A package from Temu is seen in front of a screen with the Temu logo. (Photo by Nikos Pekiaridis/NurPhoto via Getty Images)
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Chinese low-cost retailer Temu is dominating app stores in Japan and South Korea in its category, dethroning rival Shein after its successful expansion in Western markets.
“Temu has rapidly expanded its footprint beyond the U.S. and into a number of international geographies and we believe is now available in 40+ countries … where we continue to see opportunities for growth in the quarters ahead,” said Goldman Sachs in an Oct. 4 report.
The investment firm estimated that Temu, which is owned by PDD Holdings, “now generates more than $1 billion of [monthly transaction value]” and expects “continued growth into second half 2023.”
Its rival Shein was estimated to be on track to hit $30 billion in transaction value in 2022, according to media reports.
Temu has overtaken Shein in Japan and South Korea by staying at the top of shopping app rankings in those locations for a longer period of time, according to data.ai analysis shared with CNBC.
Since its July launch in Japan to Nov. 2, “Temu has ranked #1 by daily iOS & Google Play shopping app downloads in Japan for 101 days out of 124 days,” said the app analytics and data company.
By comparison, Shein spent just 17 days topping the two app stores in the same period in Japan.
Temu was the fastest to reach four million downloads in Japan, taking around 121 days, compared to Shein which took 155 days, according to data.ai. Japanese marketplace Mercari took 427 days and Amazon 660 days, the data showed.
Similarly, in South Korea, Temu ranked No. 1 by daily iOS & Google Play shopping app downloads for 65 days out of 93 days from Aug. 1 to Nov. 2, overtaking Alibaba‘s AliExpress (25 days) while Shein ranks among the top 5.
Among the top shopping apps in South Korea, Temu was the fastest to reach 2 million downloads at around 88 days. Shein took 382 days while AliExpress took 366 days to hit the same milestone.
Temu and Shein’s rivalry extend outside the e-commerce space to the courtroom. Shein sued Temu in December over intellectual-property infringement while Temu accused Shein in July of threatening and forcing manufacturers into exclusivity agreements. But recent documents showed that both parties have applied to end their lawsuits against each other.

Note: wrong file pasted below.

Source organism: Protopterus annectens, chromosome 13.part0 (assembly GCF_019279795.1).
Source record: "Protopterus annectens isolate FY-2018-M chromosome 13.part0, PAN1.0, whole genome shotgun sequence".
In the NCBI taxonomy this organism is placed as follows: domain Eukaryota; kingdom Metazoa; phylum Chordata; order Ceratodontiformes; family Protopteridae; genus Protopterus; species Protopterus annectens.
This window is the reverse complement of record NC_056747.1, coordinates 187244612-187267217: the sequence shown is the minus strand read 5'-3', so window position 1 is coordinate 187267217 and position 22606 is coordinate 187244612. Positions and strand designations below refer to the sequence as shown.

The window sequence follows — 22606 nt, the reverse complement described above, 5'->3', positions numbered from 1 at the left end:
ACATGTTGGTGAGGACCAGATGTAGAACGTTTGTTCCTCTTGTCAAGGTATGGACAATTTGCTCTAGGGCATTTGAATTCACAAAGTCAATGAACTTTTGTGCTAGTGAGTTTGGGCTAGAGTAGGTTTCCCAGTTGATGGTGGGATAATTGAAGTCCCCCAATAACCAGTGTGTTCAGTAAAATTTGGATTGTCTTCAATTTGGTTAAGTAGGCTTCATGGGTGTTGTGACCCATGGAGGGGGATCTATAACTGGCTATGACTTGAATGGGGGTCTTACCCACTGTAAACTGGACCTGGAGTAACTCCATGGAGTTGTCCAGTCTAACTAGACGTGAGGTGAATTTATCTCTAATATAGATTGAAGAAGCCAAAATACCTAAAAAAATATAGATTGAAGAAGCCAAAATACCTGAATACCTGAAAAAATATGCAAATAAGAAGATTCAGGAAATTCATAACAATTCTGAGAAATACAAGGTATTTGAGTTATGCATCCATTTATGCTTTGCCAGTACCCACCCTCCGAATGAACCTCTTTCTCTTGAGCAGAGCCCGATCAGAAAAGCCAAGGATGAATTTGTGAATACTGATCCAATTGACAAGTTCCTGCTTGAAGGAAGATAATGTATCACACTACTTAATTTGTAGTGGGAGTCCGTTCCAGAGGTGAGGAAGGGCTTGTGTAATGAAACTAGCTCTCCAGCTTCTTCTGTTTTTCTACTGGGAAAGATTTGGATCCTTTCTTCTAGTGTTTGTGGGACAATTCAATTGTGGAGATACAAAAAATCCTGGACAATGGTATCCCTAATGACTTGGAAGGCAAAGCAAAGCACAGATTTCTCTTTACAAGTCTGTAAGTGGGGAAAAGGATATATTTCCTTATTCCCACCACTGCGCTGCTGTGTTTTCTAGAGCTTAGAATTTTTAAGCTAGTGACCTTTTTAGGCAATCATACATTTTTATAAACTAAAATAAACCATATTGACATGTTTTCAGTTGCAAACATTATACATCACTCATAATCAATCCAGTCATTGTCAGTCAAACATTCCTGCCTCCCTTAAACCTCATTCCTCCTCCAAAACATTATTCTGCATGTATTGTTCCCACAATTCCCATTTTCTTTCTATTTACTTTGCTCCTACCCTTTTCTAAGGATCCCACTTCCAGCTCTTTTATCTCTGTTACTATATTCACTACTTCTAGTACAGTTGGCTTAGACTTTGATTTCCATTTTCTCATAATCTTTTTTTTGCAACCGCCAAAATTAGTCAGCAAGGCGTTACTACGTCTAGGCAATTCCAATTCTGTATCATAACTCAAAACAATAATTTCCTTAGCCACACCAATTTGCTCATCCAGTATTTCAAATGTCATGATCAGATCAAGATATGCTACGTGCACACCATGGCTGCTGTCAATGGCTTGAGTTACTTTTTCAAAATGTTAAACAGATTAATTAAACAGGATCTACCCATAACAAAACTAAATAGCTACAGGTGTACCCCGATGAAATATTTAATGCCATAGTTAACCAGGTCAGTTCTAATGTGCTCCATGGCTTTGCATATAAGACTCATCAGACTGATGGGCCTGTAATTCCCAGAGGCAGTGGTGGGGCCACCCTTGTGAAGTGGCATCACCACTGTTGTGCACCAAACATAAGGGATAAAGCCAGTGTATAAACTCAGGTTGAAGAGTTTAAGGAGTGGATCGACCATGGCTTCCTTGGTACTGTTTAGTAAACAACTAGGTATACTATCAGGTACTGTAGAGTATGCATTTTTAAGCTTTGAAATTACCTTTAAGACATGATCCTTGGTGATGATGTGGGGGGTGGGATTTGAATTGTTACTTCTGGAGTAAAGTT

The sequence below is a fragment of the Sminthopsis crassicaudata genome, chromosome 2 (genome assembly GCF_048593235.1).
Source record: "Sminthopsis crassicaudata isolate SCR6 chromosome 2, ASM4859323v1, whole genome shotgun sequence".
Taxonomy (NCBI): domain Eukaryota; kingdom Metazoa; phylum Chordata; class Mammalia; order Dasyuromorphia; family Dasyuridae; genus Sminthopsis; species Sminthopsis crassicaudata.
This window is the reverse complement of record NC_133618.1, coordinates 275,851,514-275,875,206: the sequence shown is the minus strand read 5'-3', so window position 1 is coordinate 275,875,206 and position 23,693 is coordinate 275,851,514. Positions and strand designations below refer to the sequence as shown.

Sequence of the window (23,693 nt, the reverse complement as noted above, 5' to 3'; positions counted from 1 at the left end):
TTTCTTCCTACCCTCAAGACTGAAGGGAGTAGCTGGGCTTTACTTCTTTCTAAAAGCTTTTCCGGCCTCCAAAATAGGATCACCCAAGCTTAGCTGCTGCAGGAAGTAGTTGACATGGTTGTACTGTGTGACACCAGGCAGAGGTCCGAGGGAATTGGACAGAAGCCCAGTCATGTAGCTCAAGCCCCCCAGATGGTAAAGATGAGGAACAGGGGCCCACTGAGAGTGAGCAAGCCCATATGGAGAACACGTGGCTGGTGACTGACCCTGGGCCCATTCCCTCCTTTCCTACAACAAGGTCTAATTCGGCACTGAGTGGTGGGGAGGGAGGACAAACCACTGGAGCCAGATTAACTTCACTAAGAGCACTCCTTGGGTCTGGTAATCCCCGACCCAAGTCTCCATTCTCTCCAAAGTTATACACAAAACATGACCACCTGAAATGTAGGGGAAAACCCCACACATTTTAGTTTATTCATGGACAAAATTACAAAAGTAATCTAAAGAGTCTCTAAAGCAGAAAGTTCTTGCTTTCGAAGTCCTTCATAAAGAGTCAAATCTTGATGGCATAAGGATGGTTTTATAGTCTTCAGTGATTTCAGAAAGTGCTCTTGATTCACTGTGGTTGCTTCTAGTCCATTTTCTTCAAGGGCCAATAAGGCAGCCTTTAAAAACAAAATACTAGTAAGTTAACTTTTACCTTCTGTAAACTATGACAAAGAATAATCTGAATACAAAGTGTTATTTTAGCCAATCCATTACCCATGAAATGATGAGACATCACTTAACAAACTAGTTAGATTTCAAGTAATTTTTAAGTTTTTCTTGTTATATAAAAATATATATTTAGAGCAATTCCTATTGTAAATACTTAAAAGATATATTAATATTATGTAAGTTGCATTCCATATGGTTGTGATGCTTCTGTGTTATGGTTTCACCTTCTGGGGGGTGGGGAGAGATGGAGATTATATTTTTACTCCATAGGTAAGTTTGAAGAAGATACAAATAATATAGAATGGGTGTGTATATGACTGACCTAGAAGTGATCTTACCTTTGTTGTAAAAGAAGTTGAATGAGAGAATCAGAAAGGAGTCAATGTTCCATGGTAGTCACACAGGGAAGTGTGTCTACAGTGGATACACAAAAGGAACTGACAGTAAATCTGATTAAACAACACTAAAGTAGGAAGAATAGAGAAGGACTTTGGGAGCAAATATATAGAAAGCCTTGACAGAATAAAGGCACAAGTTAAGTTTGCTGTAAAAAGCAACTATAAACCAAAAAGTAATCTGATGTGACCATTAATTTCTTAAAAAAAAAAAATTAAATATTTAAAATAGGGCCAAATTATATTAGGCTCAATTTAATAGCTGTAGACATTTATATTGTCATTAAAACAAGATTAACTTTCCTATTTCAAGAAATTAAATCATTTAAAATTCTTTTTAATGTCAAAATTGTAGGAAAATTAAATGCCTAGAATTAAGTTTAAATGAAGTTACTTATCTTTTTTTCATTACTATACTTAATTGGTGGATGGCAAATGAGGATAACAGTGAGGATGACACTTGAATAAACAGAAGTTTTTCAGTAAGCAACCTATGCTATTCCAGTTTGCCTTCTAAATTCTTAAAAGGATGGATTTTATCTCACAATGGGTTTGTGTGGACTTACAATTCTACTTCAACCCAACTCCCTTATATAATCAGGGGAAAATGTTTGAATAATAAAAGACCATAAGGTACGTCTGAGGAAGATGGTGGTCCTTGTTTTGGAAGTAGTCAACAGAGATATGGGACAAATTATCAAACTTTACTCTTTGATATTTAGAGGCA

Temu is backed by Nasdaq-listed Chinese tech giant PDD Holdings, which also owns China-based e-commerce app Pinduoduo.
Launched in the U.S. in September 2022, Temu was PDD’s first major push overseas and quickly found success among budget-conscious consumers.
In just a few weeks, the Chinese ecommerce app rose to the top of app stores and subsequently expanded rapidly across countries such as Australia, New Zealand, France, Italy, Germany, the Netherlands, Spain, and the U.K.
Headquartered in Boston, Massachusetts, the Chinese online retailer focuses on selling made-in-China goods, from fashion to household products, at low prices to overseas consumers. Similarly, Shein relies on contracted manufacturers, mostly in China, to design, produce and ship its low-priced products.
Temu made its foray into Asia through Japan and South Korea in July. It then entered the Philippines on Aug. 26 before launching in Malaysia on Sept. 8.
“We believe the main reason for [PDD’s] 131% year-on-year growth in transaction service revenues and 135% year-on-year growth in cost of goods sold in second quarter 2023 was related to fast ramp of Temu performance,” Citi analysts said in a Aug. 29 report.
The platform has been expanding rapidly since its launch by leveraging its parent company’s strength in supply chain and marketing.
“Much of PDD’s incremental investment dollars have been deployed to make Temu happen,” said Bernstein analysts in a Sept. 15 report, adding that Temu’s multi-million Super Bowl advertisement “solidified Temu’s mind share for a number of its target customers.”
“We believe that Temu’s rapid rise in popularity was supported by the company’s elevated marketing investments, its low prices and focus on promotions, and to the success of its referral campaigns,” said Berstein’s analysts.
The analysts said they expect to see “an increase in the number of active users and order volume” in Temu contributing to non-U.S. transaction value and “increasingly contributing to growth from here.”
In June, the U.S. House Select Committee alleged that Shein and Temu violated import tariff law by importing goods into the U.S. without paying import duties or making shipments subject to human rights reviews.